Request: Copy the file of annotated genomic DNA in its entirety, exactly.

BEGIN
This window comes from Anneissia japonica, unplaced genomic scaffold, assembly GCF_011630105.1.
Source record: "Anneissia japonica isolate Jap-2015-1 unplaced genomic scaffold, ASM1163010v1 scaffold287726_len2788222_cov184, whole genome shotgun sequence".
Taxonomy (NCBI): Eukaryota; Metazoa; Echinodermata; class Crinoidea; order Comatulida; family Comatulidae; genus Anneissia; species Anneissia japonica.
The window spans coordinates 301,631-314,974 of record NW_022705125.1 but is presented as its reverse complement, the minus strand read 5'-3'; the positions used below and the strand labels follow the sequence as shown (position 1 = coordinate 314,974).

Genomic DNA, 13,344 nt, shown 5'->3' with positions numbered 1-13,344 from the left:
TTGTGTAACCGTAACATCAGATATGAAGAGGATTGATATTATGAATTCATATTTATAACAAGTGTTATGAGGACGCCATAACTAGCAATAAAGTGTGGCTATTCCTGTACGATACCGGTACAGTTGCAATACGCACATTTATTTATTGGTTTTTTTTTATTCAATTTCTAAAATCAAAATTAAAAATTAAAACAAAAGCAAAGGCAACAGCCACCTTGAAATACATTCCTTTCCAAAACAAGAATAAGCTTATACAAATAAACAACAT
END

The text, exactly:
This window comes from Anneissia japonica, unplaced genomic scaffold, assembly GCF_011630105.1.
Source record: "Anneissia japonica isolate Jap-2015-1 unplaced genomic scaffold, ASM1163010v1 scaffold287726_len2788222_cov184, whole genome shotgun sequence".
Taxonomy (NCBI): Eukaryota; Metazoa; Echinodermata; class Crinoidea; order Comatulida; family Comatulidae; genus Anneissia; species Anneissia japonica.
The window spans coordinates 301,631-314,974 of record NW_022705125.1 but is presented as its reverse complement, the minus strand read 5'-3'; the positions used below and the strand labels follow the sequence as shown (position 1 = coordinate 314,974).

Genomic DNA, 13,344 nt, shown 5'->3' with positions numbered 1-13,344 from the left:
TTGTGTAACCGTAACATCAGATATGAAGAGGATTGATATTATGAATTCATATTTATAACAAGTGTTATGAGGACGCCATAACTAGCAATAAAGTGTGGCTATTCCTGTACGATACCGGTACAGTTGCAATACGCACATTTATTTATTGGTTTTTTTTTATTCAATTTCTAAAATCAAAATTAAAAATTAAAACAAAAGCAAAGGCAACAGCCACCTTGAAATACATTCCTTTCCAAAACAAGAATAAGCTTATACAAATAAACAACAT